The rest I didn’t know I deeply needed

Have you ever felt really really tired? And even when you get sleep, you awake even more exhausted? 

This past year I have been focusing on getting better sleep, but it hasn’t helped at all. Fatigue can be a sign of many health problems, so I worked with my doctor to check my physical health, and my psychologist to check my mental health. Together we determined the source of my fatigue as burnout. And while I needed sleep, and was getting it, what I needed more was rest. 

I used to think that these were the same thing, it turns out they are completely different. 

A problem worth solving

We live in a society that is focused on productivity, high producing, and achieving behaviors. We say things like “do more with less” and “sleep when I’m dead”. We see people who are busy as productive, stressed as up to big things, and achievement as the only important measure of success. 

The result is we are experiencing significant increases in chronic fatigue or its more recently introduced name, myalgic encephalomyelitis (ME). A 2017 survey shows some 560,000 Canadians report that they have the disease, a 36.7 percent increase over previous results from 2014. The number also suggests the disease may be more common than breast cancer, Parkinson’s disease, and multiple sclerosis combined.

Since March of 2020, we are seeing significant experiences of compassion fatigue, lockdown fatigue, and pandemic fatigue.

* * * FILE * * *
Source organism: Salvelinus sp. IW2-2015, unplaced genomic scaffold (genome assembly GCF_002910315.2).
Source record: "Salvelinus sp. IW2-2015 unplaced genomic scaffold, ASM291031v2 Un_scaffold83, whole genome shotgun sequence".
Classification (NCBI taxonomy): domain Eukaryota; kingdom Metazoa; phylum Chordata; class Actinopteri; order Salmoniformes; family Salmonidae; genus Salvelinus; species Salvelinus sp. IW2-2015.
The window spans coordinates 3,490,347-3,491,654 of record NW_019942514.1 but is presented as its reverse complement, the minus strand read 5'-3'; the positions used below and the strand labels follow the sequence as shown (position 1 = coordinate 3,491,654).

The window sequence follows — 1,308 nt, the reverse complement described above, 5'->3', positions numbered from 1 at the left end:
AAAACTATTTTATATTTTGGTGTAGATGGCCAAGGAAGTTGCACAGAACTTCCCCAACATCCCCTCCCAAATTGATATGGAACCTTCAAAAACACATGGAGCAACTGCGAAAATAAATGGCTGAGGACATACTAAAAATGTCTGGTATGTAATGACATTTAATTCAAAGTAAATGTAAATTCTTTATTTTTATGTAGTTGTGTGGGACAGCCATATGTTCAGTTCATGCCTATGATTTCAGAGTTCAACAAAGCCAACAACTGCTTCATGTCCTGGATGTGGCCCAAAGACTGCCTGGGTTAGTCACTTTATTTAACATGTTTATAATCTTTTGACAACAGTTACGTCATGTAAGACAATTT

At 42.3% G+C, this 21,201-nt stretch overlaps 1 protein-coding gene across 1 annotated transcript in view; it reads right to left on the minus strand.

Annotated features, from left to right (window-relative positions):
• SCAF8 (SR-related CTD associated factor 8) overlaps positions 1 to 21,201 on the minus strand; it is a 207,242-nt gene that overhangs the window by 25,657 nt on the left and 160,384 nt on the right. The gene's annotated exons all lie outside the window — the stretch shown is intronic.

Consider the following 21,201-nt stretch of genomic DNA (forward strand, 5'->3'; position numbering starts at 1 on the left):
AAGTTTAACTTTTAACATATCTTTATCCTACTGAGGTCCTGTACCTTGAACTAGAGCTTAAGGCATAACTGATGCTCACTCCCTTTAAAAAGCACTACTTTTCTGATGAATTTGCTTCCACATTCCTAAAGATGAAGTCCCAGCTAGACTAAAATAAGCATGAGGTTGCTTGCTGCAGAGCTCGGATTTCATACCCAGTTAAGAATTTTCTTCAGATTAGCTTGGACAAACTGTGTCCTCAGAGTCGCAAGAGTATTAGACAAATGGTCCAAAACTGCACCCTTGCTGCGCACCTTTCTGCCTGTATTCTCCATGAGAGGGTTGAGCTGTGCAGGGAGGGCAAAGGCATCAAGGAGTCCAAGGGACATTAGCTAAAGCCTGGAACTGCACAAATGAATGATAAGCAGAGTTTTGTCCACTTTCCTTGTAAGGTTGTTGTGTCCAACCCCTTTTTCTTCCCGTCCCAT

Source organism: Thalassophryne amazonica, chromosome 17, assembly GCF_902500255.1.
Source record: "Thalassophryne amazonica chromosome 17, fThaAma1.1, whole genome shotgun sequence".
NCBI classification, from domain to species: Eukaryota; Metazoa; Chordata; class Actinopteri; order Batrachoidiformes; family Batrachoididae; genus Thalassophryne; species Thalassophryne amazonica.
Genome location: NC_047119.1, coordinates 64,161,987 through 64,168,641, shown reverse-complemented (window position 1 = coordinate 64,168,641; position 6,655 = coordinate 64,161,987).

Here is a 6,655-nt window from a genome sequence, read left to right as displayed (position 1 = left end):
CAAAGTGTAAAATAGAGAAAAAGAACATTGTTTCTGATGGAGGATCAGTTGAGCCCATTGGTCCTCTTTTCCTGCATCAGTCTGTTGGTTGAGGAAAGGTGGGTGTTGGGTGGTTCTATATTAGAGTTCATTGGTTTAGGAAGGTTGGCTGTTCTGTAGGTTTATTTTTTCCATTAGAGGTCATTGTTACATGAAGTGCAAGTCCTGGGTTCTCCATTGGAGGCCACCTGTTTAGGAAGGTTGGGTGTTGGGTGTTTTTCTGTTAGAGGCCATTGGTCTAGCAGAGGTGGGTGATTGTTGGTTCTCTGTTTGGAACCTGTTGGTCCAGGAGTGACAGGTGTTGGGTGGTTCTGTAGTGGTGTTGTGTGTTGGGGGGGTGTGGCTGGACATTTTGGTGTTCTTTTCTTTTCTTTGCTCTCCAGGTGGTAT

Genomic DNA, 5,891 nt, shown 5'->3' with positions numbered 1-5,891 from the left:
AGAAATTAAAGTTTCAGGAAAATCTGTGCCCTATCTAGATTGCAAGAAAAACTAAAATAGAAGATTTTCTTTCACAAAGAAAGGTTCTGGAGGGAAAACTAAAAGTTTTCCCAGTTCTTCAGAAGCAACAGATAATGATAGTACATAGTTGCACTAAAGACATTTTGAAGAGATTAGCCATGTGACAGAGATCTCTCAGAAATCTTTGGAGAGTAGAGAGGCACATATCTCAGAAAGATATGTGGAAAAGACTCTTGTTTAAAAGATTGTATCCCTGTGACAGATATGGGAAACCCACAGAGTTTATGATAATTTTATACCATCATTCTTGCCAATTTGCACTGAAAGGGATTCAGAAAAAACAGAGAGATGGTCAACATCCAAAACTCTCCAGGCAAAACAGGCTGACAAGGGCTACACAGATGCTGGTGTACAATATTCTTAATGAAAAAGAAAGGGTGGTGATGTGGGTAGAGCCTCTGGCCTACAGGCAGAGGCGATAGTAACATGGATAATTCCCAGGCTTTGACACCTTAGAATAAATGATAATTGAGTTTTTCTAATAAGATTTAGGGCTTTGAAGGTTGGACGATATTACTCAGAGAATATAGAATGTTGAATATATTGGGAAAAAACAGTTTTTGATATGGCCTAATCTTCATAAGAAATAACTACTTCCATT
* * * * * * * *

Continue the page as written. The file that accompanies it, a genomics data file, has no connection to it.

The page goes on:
Defining the difference

So, what is the difference between sleep and rest? We to begin let’s look at the actual definition.

Sleep definition “a condition of body and mind that typically recurs for several hours every night, in which the nervous system is relatively inactive, the eyes closed, the postural muscles relaxed, and consciousness practically suspended.”

Rest definition “cease work or movement in order to relax, refresh oneself, or recover strength.”

What stood out to me when I looked these up was “relax”. Rest was about relaxing. This lead me to begin looking at what areas of my life I needed to relax in? And this is when I found a Ted Talk by by Saundra Dalton-Smith (available at the end of this post) and the 7 key areas of our lives we need rest in, and more importantly restoration.

7 Types of Rest

1. Physical Rest. This can be passive or active. Passive can be sleeping or napping. Active rest could be a restorative yoga class, a relaxing float, a massage, and activities that release tension in the body and improve the body’s circulation and flexibility. 

2. Mental Rest. Have you noticed how busy your mind is? How many decisions we make in a day, how many experiences we process, how many things we are juggling. With the invention of technology, our day begins earlier and ends later than ever before. That email we answer hours after work, scrolling of social media, 24-hour breaking news cycles. Taking mental rest doesn’t have to be big. It can look like taking short breaks every 2 hours, having a notepad to capture nagging thoughts or inspired ideas, and leaving those decisions that seem difficult for the next morning when our brain has rested.